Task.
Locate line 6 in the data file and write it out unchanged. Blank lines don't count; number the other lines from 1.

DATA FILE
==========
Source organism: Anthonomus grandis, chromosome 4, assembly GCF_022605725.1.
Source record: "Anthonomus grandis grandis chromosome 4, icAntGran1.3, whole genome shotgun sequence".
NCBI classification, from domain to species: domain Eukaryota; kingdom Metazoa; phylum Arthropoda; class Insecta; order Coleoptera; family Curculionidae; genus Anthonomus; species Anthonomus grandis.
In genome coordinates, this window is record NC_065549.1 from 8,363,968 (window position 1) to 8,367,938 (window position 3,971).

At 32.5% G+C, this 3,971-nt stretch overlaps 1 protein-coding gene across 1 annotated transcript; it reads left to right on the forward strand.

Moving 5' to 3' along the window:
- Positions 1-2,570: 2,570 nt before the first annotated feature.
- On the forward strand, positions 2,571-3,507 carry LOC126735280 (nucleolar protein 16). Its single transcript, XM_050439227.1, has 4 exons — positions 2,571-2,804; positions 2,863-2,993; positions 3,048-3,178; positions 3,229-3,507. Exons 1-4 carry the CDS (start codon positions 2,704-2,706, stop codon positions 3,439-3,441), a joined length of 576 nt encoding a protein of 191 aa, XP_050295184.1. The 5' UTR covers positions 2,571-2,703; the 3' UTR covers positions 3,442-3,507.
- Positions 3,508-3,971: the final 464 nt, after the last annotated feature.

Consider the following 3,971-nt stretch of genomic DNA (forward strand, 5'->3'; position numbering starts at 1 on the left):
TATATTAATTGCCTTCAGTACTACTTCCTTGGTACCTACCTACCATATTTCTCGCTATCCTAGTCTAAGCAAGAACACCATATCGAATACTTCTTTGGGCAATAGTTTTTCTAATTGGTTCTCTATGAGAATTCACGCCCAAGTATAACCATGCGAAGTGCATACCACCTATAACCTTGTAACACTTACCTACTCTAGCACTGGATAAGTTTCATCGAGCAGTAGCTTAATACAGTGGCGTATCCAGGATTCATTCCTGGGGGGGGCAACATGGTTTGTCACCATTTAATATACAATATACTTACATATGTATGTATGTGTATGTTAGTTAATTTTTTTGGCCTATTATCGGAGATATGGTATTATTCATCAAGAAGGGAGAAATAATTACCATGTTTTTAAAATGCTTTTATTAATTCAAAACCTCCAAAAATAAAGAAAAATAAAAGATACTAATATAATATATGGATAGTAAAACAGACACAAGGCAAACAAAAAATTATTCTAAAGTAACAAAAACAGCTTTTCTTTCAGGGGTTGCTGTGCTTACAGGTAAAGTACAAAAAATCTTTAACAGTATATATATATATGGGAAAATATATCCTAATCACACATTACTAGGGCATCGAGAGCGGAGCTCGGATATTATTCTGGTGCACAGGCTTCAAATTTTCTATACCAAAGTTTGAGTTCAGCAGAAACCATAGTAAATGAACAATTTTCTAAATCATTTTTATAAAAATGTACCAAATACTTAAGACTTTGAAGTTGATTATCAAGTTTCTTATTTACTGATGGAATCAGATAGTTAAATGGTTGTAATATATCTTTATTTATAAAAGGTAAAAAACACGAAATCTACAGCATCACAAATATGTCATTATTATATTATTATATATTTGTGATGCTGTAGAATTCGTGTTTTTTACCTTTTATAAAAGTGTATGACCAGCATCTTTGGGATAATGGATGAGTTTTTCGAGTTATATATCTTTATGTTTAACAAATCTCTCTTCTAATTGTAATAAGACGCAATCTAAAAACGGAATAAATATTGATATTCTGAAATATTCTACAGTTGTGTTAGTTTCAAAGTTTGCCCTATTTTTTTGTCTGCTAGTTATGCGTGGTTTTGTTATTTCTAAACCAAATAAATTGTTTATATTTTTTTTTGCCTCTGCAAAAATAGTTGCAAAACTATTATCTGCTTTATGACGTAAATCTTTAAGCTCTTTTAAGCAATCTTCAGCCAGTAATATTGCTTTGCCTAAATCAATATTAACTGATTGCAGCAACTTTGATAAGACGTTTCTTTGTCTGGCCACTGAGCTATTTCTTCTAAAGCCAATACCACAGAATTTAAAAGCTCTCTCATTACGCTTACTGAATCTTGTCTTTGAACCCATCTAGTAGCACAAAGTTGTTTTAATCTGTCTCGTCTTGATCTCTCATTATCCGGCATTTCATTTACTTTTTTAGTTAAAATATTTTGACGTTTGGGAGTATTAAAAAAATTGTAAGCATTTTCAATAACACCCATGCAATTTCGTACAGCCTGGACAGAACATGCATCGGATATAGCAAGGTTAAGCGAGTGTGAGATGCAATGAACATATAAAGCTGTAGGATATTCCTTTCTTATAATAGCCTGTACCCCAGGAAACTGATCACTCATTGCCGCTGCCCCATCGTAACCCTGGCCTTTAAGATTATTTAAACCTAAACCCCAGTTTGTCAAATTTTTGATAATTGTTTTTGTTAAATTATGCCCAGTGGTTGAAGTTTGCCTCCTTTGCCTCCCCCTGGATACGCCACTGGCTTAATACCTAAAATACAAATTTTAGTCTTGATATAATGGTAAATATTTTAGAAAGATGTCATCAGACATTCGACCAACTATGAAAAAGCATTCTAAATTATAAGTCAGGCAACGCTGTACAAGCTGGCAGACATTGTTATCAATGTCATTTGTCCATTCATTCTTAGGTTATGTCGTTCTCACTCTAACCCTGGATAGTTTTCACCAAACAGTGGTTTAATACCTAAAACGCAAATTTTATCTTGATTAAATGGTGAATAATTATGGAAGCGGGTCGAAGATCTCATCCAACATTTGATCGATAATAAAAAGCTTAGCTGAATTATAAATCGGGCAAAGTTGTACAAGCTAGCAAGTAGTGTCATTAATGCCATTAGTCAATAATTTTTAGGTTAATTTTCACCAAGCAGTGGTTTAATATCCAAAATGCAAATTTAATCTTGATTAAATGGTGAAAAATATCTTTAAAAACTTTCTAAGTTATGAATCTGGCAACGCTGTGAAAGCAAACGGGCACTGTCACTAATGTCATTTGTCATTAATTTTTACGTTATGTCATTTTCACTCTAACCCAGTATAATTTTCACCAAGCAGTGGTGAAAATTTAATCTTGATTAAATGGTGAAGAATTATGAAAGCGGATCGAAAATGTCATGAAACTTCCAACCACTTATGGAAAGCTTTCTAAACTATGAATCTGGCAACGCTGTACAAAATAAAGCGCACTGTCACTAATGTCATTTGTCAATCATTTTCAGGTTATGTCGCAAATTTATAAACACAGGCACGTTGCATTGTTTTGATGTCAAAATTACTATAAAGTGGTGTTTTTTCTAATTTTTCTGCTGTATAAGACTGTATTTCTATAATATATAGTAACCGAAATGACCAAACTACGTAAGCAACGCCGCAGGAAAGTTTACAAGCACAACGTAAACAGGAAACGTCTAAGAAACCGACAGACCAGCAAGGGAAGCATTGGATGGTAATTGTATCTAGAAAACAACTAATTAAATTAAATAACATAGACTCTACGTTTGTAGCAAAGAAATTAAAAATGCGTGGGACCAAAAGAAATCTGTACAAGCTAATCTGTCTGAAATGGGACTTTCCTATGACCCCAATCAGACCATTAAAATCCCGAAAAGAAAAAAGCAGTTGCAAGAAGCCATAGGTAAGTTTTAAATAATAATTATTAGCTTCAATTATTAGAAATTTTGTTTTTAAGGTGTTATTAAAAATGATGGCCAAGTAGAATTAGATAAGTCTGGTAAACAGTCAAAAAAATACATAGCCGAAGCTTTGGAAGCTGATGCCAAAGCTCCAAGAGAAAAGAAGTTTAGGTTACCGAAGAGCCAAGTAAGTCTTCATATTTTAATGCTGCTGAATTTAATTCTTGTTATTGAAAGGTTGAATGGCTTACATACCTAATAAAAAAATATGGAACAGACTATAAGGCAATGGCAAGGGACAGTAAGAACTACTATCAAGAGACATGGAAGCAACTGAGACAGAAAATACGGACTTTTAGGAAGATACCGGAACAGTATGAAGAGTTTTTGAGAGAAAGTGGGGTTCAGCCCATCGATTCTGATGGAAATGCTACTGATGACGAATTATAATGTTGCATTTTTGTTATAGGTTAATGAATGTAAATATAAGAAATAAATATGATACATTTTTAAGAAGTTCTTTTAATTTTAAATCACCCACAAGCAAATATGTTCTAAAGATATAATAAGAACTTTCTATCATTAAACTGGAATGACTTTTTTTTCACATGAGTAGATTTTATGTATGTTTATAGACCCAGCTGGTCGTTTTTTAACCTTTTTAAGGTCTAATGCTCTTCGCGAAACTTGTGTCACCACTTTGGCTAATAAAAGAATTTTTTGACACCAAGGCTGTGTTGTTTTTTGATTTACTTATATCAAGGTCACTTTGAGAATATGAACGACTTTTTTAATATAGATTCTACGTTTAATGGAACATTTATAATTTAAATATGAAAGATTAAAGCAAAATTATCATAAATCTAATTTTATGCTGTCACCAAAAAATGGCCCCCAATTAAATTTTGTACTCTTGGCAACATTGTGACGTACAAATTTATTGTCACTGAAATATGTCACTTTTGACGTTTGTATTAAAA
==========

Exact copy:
Moving 5' to 3' along the window: